Slava's Snow Show

Created and staged by Slava Polunin
New Victoria Theatre, Woking, and touring

Production photo

Last year I almost gave this show a miss, thinking it would be clowns performing for children. It was only Simon Callow’s comment that it was the most beautiful thing he had ever seen in a theatre that decided me to go. This year I had to go again – I couldn’t quite believe what I had seen the first time and had to check if it was as I remembered - what I could remember of it. So much happens on stage and usually without any obvious rhyme or reason to it, and nothing is rushed – the perfectly timed anticipation of what on earth will take place next is all part of the fun, and it will always be something unexpected.

This is a totally original, quirkily comical and strangely beautiful experience and impossible to describe accurately – you have to be there!

Certainly there are clowns, with red noses long green coats, hats with enormous wide ‘ears’ and elongated shoes, and they make their feelings obvious without the benefit of speech, perhaps just as well as many of them appear to be Russian.

This is a show which transports you back to the wonderment of childhood as one magical scene follows another - comical, sad, always surprising and sometimes even outrageous as Slava clambers over the audience balancing himself with the help of their heads and throwing their clothes about. He manages to get himself entangled in a spider’s web, and it isn’t long before the whole audience is engulfed too – from front of stage right to the back of the stalls. Well, it is a very big spider.

A myriad of colourful bubbles fill the stage and across the auditorium. One large orange bubble rises to the flies and bursts into a thousand stars. For no apparent reason a young girl appears on a swing. All in white and with long flowing skirts she sways to and fro, to and fro, and then disappears never to be seen again.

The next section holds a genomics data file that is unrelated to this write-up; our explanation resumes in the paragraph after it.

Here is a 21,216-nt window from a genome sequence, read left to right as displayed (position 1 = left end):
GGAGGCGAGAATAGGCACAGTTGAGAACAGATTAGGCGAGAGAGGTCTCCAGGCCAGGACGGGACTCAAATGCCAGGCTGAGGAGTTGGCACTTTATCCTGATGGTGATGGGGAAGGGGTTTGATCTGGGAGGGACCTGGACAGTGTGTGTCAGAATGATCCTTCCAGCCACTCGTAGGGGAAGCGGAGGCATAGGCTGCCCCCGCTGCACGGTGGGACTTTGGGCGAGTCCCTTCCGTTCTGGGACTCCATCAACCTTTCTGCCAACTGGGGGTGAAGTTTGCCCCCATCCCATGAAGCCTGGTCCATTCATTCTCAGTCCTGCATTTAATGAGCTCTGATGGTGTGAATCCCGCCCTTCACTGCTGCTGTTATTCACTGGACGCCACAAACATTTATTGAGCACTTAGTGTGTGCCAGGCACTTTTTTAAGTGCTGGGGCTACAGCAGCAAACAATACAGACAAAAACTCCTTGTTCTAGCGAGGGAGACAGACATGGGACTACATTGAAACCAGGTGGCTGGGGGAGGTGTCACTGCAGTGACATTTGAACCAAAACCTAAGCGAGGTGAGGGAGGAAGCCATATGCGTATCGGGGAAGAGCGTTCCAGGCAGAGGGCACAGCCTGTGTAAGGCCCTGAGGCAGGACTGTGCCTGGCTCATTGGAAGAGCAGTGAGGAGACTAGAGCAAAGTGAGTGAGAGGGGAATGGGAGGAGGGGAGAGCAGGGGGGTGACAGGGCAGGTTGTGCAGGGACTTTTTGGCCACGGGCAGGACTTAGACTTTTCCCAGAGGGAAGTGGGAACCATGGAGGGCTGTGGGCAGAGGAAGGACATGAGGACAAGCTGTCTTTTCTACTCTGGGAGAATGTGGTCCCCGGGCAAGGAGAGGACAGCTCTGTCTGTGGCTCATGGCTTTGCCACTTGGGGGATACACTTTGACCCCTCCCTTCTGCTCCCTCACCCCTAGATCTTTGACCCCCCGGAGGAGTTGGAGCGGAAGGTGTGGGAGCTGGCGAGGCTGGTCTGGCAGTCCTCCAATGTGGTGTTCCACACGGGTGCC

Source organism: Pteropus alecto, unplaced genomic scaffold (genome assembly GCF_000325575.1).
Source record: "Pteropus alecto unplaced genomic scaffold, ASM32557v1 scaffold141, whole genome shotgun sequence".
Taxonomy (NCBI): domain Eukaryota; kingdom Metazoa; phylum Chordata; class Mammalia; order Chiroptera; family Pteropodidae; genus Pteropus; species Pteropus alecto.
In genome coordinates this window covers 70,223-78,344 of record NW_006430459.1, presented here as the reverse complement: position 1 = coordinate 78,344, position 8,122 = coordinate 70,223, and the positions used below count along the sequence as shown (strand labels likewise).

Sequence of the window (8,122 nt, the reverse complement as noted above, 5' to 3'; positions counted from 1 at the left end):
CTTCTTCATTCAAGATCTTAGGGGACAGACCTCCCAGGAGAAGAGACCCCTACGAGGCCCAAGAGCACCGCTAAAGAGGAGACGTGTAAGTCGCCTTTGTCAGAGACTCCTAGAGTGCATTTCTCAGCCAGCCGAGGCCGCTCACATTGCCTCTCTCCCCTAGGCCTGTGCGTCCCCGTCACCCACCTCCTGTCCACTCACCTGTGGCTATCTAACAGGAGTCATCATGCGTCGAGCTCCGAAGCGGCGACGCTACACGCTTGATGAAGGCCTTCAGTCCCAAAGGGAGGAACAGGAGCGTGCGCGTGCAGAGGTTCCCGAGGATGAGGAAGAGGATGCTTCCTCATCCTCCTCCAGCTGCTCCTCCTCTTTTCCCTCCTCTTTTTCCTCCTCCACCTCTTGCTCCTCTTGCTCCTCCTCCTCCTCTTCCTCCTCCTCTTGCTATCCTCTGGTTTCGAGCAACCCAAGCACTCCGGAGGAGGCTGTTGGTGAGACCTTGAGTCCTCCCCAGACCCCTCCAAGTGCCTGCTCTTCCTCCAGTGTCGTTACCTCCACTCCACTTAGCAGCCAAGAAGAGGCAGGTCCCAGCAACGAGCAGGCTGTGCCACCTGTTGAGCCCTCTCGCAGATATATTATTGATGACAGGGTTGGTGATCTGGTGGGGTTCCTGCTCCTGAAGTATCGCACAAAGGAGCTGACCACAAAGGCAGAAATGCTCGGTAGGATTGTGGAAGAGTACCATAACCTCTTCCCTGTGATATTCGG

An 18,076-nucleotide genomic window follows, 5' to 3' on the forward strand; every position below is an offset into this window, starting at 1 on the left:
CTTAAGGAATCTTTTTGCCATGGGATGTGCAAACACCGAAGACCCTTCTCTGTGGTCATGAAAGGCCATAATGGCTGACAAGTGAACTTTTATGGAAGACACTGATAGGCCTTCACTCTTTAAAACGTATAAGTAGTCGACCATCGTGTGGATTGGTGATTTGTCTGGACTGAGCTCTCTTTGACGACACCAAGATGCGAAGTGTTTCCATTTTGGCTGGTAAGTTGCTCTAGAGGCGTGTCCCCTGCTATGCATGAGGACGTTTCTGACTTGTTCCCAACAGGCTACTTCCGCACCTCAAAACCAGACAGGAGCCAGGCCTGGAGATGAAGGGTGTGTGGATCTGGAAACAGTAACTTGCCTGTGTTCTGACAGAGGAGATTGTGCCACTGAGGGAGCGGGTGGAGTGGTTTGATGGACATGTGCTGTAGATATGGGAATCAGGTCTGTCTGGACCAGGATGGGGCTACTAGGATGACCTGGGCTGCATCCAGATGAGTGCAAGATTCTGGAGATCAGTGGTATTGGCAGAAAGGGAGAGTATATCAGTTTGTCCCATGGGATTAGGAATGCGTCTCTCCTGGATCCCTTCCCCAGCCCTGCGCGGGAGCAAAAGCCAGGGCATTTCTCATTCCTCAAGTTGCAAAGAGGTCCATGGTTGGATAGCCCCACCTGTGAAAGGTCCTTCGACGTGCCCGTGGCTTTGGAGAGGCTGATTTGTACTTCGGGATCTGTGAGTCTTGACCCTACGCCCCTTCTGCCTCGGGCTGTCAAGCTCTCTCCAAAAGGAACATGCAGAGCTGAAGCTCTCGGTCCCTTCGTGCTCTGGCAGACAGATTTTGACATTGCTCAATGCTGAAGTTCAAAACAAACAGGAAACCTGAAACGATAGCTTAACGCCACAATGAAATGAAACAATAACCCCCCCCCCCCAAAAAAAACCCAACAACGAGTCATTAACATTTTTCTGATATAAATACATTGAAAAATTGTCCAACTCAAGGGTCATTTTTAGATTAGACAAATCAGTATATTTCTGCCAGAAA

Slava appears carrying a ‘heavy’ suitcase – filled with balloons which float to the ceiling. He is obviously off on a train journey, but first he puts up a coat stand and arranges on it a coat and feminine hat. As he slips his arm through one of the sleeves it really doesn’t take too much imagination to believe that he and a lover are embracing and caressing in a sad farewell – especially when he is leaving and the coat waves goodbye.

The most amazing sound and lighting effects are very much an integral part of the show, and very impressive.

Having become a favourite with the people of his native Russia, Slava now travels the world “with an art which contains the spirit of nonsense and absurdity ..with clowning full of poetry and insanity”. Already this year he has toured Italy, Mexico and Brazil and at the end of the year will be off to China.

This art of clowning “draws on poetry and philosophy, moving itself closer to tragicomedy and metaphysical theatre”. All I can say is that it’s a true white winter wonderland, bringing back the magic of childhood – an experience not to be missed.

Touring to Milton Keynes, Nottingham, Canterbury, Brighton, Cardiff and Birmingham.

Read Sheila's review of last year's show.

Reviewer: Sheila Connor